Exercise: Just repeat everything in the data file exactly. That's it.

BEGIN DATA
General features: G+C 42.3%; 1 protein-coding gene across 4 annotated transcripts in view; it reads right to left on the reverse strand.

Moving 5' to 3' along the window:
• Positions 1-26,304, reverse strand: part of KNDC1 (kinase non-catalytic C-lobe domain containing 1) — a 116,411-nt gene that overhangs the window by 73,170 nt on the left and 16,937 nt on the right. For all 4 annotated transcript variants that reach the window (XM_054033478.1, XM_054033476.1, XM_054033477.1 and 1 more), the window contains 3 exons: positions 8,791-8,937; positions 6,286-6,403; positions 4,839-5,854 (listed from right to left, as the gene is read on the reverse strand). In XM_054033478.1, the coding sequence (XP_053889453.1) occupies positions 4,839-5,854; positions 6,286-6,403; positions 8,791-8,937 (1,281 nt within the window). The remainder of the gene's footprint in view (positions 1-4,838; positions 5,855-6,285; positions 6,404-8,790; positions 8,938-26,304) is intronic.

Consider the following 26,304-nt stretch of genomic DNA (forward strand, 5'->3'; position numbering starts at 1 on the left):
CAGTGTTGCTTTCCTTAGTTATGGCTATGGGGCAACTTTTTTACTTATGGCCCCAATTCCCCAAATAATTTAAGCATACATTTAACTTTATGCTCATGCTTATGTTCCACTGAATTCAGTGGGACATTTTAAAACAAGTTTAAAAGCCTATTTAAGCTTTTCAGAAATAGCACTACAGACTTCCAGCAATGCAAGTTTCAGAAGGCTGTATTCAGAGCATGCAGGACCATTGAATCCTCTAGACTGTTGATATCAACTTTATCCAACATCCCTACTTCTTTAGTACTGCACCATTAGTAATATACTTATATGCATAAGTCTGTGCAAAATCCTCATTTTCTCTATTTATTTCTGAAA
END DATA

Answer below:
General features: G+C 42.3%; 1 protein-coding gene across 4 annotated transcripts in view; it reads right to left on the reverse strand.

Moving 5' to 3' along the window:
• Positions 1-26,304, reverse strand: part of KNDC1 (kinase non-catalytic C-lobe domain containing 1) — a 116,411-nt gene that overhangs the window by 73,170 nt on the left and 16,937 nt on the right. For all 4 annotated transcript variants that reach the window (XM_054033478.1, XM_054033476.1, XM_054033477.1 and 1 more), the window contains 3 exons: positions 8,791-8,937; positions 6,286-6,403; positions 4,839-5,854 (listed from right to left, as the gene is read on the reverse strand). In XM_054033478.1, the coding sequence (XP_053889453.1) occupies positions 4,839-5,854; positions 6,286-6,403; positions 8,791-8,937 (1,281 nt within the window). The remainder of the gene's footprint in view (positions 1-4,838; positions 5,855-6,285; positions 6,404-8,790; positions 8,938-26,304) is intronic.

Consider the following 26,304-nt stretch of genomic DNA (forward strand, 5'->3'; position numbering starts at 1 on the left):
CAGTGTTGCTTTCCTTAGTTATGGCTATGGGGCAACTTTTTTACTTATGGCCCCAATTCCCCAAATAATTTAAGCATACATTTAACTTTATGCTCATGCTTATGTTCCACTGAATTCAGTGGGACATTTTAAAACAAGTTTAAAAGCCTATTTAAGCTTTTCAGAAATAGCACTACAGACTTCCAGCAATGCAAGTTTCAGAAGGCTGTATTCAGAGCATGCAGGACCATTGAATCCTCTAGACTGTTGATATCAACTTTATCCAACATCCCTACTTCTTTAGTACTGCACCATTAGTAATATACTTATATGCATAAGTCTGTGCAAAATCCTCATTTTCTCTATTTATTTCTGAAA